My three kids are all involved in at least three after-school activities, and none of them can drive yet, so I have a second job that I call Mom’s Taxi Service. Luckily, I have had this job for 15 years, during which I have learned to make the most of waiting times.
During the flute, piano and karate classes, however, I am allowed to roam freely while the kids do their thing, and I work that opportunity.
I suit up for a run before taking my kids to class. As soon as they are safely in the care of their teachers, I bolt for the door and warm up with a fast walk while I find the right playlist on my iPod, set up my workout-logging app, and adapt to workout mode. Then I have time to run, cool down, and stretch properly.
Conquer the time crunch
People often share with me a series of excuses of why they don’t exercise as much as they know they should. The number-one reason I hear is lack of time. “By the time I get home from work and take the kids everywhere they need to go, I just don’t have time to make dinner or exercise.”
I do understand this mentality.
But I would challenge parents to think about any time they spend waiting, as potential workout time. Don’t have time to change? Just stow a pair of sneakers and socks in the trunk of your car.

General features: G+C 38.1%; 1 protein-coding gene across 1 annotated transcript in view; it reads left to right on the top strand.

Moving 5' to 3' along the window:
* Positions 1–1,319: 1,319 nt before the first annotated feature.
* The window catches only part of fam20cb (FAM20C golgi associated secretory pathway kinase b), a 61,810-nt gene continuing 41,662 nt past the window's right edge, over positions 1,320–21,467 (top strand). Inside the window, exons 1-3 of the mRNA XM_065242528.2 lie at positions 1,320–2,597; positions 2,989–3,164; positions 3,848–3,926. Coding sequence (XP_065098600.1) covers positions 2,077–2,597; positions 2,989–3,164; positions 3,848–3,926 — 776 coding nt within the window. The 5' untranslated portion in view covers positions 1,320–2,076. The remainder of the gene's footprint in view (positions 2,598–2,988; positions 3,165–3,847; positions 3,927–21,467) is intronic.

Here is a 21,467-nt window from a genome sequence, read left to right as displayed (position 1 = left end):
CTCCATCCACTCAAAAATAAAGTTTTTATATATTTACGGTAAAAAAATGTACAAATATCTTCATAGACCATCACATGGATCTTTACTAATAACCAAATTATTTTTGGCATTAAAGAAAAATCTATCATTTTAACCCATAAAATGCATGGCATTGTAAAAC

Make it social
When I do wait around for my kids, I notice that a lot of the other parents are chatting and getting to know each other better. Why not invite these newfound friends to join?
On a decent day when the sun is shining, who would not prefer to be outside, walking and talking, rather than sitting in a stuffy, crowded ballet studio lobby?
You don’t have to set any land speed records during these wait-time workouts.
As you become accustomed to using wait time for exercise, you can step it up by walking faster, trying to cover more distance in the same amount of time, doing a few bouts of speed-walking, jogging, or sprinting.
The bottom line
You support your kids’ needs for exercise by enrolling them in, paying for, and driving them to all kinds of athletic activities because you know that physical activity is important for their health, social skills, and mental development.
But when you allow their activities to drain your exercise time away, you are sacrificing those same benefits for yourself.
It’s time to turn your waiting time into workout time!